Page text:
In Williams v Logan, 184 Mich App 472; 459 NW2d 62 (1990), the court held that an attorney was not privy to an action for collateral estoppel purposes because the attorney was forbidden from acquiring an interest in the subject matter of the litigation by MRPC 1.8(j). The following State Bar of Michigan Informal Ethics Opinions have addressed this Subrule: RI-5 (Ownership Interest in Title Company), RI-27 (Insurance Policy on Life of Client), RI-60 (Tenancy in Building Indirectly Owned by Client), RI-65 (Lawyer as Surety of Client), RI-182 (Lien on Subject Matter of Litigation), RI-197 (Loans to Sports Agent Client).

1.8:1120      Contingent Fees [see also 1.5:600]

Reasonable contingent fees are permitted under MRPC 1.5.

1.8:1130      Lawyer Liens

A lawyer may obtain a mortgage on a clientÕs property to secure payment of fees if the transaction and terms in which the lawyer acquires the interest are fair and reasonable and fully disclosed, the client is given a reasonable opportunity to seek the advice of independent counsel and the client consents in writing. Informal Ethics Opinion RI-40. However, a lawyer may not acquire construction liens on the subject matter of the litigation, whether or not title to the property is ultimately obtained. Informal Opinion RI-182. A lawyer may not ethically exercise a retaining lien on client property if the client needs the property to pursue the clientÕs legal rights or when a refusal to turn over the file would prejudice the clientÕs case. Nor may a lawyer ethically charge the client for copying a representation file in the absence of an agreement with the client to pay for file copies. Informal Opinion RI-203.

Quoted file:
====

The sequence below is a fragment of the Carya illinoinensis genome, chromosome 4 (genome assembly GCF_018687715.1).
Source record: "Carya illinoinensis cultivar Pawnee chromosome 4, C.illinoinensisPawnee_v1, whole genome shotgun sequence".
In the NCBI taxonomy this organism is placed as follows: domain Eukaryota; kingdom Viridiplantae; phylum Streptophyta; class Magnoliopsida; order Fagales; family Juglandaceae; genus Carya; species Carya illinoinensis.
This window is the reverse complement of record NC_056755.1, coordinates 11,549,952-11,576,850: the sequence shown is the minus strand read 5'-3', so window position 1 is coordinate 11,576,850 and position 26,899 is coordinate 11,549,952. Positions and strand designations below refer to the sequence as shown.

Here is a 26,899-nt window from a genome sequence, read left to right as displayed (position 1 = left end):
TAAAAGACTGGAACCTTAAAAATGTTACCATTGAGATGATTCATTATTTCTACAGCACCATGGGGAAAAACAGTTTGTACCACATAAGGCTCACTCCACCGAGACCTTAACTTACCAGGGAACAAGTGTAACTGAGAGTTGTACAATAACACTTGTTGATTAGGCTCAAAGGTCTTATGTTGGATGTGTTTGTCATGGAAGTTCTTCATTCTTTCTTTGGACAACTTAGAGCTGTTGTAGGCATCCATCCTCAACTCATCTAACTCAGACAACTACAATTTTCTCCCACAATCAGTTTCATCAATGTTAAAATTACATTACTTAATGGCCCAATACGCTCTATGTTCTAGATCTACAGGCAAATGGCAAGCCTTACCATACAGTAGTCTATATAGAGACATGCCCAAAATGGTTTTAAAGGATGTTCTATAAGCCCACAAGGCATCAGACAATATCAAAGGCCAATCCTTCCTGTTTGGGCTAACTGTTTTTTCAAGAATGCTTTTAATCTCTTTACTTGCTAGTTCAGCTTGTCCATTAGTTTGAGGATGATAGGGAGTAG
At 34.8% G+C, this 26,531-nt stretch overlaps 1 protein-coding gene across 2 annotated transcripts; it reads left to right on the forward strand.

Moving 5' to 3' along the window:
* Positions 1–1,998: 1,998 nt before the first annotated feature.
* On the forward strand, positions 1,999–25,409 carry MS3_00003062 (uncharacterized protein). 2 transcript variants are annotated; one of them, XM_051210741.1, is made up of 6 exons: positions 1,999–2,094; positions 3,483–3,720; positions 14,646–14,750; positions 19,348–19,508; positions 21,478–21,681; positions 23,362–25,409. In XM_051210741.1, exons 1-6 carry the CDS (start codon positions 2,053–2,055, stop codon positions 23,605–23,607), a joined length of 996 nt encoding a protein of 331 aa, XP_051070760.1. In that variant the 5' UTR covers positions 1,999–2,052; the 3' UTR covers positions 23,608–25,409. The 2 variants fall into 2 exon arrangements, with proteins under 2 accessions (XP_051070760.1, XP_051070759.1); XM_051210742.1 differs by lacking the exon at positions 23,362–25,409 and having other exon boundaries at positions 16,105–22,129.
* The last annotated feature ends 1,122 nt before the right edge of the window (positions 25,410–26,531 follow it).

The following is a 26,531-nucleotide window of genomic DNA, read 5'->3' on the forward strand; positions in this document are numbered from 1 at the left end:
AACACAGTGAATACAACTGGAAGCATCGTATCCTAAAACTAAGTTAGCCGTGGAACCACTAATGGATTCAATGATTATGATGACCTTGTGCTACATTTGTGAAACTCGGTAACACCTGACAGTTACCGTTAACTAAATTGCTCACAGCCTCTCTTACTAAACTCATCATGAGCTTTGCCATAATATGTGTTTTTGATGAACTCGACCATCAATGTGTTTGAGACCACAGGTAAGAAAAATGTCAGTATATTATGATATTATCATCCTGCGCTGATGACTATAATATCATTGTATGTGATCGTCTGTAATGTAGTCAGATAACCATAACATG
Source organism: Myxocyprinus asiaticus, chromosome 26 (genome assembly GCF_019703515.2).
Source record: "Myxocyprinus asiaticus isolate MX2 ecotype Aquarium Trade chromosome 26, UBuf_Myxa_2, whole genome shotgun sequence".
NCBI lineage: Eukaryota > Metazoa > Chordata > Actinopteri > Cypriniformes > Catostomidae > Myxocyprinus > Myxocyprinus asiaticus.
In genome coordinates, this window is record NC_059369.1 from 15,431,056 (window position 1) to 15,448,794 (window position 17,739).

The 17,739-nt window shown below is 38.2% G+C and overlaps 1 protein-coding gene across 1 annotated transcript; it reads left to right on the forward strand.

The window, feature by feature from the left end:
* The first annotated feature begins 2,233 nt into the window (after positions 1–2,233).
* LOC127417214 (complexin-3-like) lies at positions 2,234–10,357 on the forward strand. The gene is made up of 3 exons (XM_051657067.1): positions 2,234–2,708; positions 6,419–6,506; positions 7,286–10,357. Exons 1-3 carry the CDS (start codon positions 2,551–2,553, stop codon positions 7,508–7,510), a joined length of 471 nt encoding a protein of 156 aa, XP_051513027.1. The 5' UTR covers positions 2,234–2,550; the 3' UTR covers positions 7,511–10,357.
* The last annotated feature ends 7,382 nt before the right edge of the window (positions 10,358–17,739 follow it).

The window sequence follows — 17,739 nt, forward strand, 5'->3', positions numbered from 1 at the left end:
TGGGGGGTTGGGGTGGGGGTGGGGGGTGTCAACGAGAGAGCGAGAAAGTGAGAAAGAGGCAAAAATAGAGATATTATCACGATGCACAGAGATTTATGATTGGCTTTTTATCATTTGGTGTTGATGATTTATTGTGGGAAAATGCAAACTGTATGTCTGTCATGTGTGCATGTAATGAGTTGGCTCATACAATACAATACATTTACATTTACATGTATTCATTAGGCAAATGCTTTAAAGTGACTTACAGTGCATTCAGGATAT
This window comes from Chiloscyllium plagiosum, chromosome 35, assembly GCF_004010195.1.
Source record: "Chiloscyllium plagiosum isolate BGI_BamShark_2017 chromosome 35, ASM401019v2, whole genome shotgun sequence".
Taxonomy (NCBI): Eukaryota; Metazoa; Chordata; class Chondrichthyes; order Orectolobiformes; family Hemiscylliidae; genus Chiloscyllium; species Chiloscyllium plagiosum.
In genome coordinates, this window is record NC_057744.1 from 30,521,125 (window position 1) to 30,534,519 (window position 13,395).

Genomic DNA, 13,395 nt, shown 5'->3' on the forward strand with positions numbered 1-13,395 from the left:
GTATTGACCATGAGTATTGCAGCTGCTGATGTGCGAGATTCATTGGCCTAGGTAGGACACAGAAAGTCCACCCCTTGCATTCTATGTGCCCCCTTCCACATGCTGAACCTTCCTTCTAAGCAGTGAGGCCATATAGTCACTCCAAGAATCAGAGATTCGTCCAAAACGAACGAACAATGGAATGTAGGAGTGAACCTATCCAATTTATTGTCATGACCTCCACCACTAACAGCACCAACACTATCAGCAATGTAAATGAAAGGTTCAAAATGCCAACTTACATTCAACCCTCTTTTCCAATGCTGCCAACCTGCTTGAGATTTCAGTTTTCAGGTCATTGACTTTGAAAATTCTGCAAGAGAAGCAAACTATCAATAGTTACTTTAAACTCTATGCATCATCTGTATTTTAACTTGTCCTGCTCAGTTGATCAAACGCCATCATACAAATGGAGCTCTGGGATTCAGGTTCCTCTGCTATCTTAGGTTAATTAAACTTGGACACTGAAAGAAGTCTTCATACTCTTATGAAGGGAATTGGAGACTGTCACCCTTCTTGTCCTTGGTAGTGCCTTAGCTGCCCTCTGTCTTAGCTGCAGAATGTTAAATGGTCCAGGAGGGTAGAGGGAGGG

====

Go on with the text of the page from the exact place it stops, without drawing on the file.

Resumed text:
See also Discussion under 1.5:240 above.

1.8:1140      Retention of Files to Collect Fees

See Discussion under 1.8:1130 and 1.5:240 above.